PORT ANGELES — The National Weather Service is predicting a strong possibility of back-to-back snowstorms that could bring significant snowfall across the North Olympic Peninsula.
The National Weather Service said the Port Angeles area could see 4 to 6 inches of snow while areas near Port Townsend could see 6 to 8 inches. Areas along the coast would see less, with up to 2 inches predicted in Neah Bay and up to 3 inches in Forks.
Reid Wolcott, warning coordination meteorologist in Seattle, stressed that there is low confidence in actual amounts of accumulation and that what is being forecast are the likely amounts — there could be more or there could be less.
“The models are all over the place right now,” Wolcott said. “The reasonable worst-case scenario is up to around a foot of snow. We are going to get some snow out of this.”
The impact on the North Olympic Peninsula could be more severe than other areas of the state, but it will be a statewide storm, he said.
Snow is expected to begin falling early in the afternoon today with snowfall becoming more significant late tonight into Saturday morning, Wolcott said.
The Fraser Outflow in British Columbia will bring a punch of Arctic air from the northeast across the Strait of Juan de Fuca, he said.
Winds along the Strait of Juan de Fuca could reach 35 mph, he said, potentially bringing the wind chill down to the teens.
The Port Townsend area could see winds up to 20 mph, he said.
Temperatures are expected to stay in the 20s into Sunday, when a second snowstorm is currently forecast to hit.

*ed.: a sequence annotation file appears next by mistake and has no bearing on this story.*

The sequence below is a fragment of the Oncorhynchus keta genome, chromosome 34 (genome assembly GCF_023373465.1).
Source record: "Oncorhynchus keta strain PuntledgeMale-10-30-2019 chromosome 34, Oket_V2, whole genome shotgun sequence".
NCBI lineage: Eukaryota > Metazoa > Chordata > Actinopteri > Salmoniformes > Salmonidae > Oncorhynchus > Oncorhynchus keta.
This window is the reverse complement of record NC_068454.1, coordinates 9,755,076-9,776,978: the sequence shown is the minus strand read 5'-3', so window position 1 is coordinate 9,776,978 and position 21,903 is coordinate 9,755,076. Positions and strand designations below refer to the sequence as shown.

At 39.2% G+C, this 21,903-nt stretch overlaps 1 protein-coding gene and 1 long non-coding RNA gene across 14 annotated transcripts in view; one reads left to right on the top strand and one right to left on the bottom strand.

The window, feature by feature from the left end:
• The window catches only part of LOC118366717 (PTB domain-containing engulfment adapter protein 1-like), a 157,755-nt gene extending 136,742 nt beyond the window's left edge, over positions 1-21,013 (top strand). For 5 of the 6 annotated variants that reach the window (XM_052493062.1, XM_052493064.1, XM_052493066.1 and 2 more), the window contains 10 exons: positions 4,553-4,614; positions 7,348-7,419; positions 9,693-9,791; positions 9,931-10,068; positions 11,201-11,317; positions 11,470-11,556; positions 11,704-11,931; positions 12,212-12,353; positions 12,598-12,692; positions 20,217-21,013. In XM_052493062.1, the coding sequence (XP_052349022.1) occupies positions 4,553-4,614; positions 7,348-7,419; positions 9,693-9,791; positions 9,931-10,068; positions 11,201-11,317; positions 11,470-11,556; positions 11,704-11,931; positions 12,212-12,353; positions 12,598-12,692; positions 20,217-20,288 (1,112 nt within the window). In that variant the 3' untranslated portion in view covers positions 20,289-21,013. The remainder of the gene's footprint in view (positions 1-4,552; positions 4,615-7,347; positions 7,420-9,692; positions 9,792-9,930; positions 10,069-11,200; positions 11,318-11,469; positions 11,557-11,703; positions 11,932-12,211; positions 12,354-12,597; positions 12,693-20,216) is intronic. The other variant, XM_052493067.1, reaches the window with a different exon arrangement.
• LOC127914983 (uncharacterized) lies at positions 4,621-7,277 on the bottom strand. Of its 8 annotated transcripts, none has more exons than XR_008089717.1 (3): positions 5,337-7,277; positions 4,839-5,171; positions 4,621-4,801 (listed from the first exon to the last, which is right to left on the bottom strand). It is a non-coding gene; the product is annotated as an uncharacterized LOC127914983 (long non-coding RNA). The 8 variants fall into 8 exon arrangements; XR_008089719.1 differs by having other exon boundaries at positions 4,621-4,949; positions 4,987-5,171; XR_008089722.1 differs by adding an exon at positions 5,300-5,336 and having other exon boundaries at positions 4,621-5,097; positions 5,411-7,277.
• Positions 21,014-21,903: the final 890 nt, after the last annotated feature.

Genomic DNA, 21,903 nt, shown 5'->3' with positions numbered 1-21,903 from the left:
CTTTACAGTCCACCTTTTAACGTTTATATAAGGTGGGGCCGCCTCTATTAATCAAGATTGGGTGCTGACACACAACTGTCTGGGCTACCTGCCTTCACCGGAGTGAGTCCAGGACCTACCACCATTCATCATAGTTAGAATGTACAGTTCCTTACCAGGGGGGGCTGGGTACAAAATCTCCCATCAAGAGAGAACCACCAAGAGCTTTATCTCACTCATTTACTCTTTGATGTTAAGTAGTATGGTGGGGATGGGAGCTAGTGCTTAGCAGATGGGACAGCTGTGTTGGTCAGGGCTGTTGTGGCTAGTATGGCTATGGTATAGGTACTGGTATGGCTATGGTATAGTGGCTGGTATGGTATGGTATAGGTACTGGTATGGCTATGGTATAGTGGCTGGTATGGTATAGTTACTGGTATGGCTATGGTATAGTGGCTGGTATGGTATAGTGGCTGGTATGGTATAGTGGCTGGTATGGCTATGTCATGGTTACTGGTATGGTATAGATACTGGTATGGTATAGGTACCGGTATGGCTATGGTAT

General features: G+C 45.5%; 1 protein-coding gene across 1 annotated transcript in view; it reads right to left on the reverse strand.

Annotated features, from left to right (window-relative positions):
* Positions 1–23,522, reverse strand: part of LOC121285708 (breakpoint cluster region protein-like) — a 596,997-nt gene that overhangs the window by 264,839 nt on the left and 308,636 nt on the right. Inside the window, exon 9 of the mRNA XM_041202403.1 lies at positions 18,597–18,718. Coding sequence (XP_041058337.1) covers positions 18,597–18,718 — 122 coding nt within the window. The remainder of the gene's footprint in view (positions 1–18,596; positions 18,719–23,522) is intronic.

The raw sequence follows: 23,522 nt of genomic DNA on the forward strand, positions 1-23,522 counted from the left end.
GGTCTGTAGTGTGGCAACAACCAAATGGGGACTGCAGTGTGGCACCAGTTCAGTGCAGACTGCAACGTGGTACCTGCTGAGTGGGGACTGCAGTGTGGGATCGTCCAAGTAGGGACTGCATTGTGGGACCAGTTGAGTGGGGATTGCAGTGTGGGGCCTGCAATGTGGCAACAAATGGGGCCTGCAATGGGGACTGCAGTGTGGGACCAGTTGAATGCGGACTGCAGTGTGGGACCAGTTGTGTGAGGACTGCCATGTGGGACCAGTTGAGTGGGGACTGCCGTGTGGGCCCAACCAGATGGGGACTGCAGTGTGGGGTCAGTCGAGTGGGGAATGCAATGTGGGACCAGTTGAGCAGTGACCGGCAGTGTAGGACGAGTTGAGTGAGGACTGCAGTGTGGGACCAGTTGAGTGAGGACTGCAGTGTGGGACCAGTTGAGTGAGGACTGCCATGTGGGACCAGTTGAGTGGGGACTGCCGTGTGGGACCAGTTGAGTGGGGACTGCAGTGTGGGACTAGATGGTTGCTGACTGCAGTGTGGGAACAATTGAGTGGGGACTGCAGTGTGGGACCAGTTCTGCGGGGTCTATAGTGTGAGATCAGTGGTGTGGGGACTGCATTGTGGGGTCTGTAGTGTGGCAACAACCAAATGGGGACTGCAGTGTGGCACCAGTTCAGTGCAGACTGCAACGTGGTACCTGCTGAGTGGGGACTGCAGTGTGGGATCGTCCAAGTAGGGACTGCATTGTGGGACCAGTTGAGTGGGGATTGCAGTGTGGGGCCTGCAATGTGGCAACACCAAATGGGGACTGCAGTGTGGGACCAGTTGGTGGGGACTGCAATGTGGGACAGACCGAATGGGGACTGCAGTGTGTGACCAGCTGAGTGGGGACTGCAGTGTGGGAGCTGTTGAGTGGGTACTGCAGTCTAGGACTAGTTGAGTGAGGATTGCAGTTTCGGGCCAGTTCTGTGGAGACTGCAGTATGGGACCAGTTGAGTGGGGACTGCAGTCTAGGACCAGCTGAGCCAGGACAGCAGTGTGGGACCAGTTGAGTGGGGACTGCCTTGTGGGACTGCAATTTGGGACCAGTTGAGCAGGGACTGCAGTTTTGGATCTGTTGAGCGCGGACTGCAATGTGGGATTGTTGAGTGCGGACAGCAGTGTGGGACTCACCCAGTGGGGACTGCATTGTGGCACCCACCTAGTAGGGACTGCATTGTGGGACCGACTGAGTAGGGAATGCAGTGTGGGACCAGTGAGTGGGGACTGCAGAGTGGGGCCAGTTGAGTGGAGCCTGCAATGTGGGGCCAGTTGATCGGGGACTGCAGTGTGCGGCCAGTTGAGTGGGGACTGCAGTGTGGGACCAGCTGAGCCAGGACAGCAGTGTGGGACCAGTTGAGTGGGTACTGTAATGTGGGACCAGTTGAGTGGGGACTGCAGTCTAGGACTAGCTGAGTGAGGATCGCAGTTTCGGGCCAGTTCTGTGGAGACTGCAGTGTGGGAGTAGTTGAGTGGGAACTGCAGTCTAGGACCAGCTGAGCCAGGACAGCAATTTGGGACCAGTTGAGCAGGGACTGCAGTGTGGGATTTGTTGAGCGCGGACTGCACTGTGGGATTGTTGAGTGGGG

He said the second storm is possible Sunday night into Monday, bringing a few more inches of snow to areas along the Strait of Juan de Fuca, but he said it was too early to predict specifics.
“This is a big question mark,” he said.
There’s a question about whether there could be multiple snow storms that begin Sunday or if a single larger storm would impact the region later in the week.
For now, people should get used to the cold and to the snow. Wolcott said the state will see similar patterns over the next couple weeks, meaning temperatures will stay low and that there is potential for more snow.
Clallam County Undersheriff Ron Cameron is urging people to be prepared not only for the snow and cold temperatures, but also for the possibility of losing electrical power.
“One of the things I’m worried about is wind accompanying the storm,” he said. “If the power goes out, now we’ve got some real trouble.”
He said people should gather supplies and fuel before the storm hits — something many were doing at area stores Thursday. The county’s Emergency Operations Center is on standby if the storm proves to be severe, Cameron said.
In Jefferson County, Keppie Keplinger, public information officer for the Department of Emergency Management, said that staff will closely monitor the weather for next several days.
“We’re in contact with our partner agencies in the county and ready to activate if needed,” she said. “We encourage residents to prepare and stay home during the storm.”
Port Angeles city officials also are asking residents to limit driving, as well as to remove vehicles from the street to make clearing the streets easier.
Snow plows will focus on the main arterial roadways and around schools first before clearing the remaining streets.
The weather could impact delivery of the Peninsula Daily News’ Sunday edition. Carriers will do their best to make all deliveries, but there may be areas that are unsafe to reach.
Subscribers who are missed will have that edition delivered with the following day’s issue. Print subscribers also can read the PDN online for free after registering as a print subscriber at www.peninsuladailynews.com.
Reporter Jesse Major can be reached at 360-452-2345, ext. 56250, or at [email protected].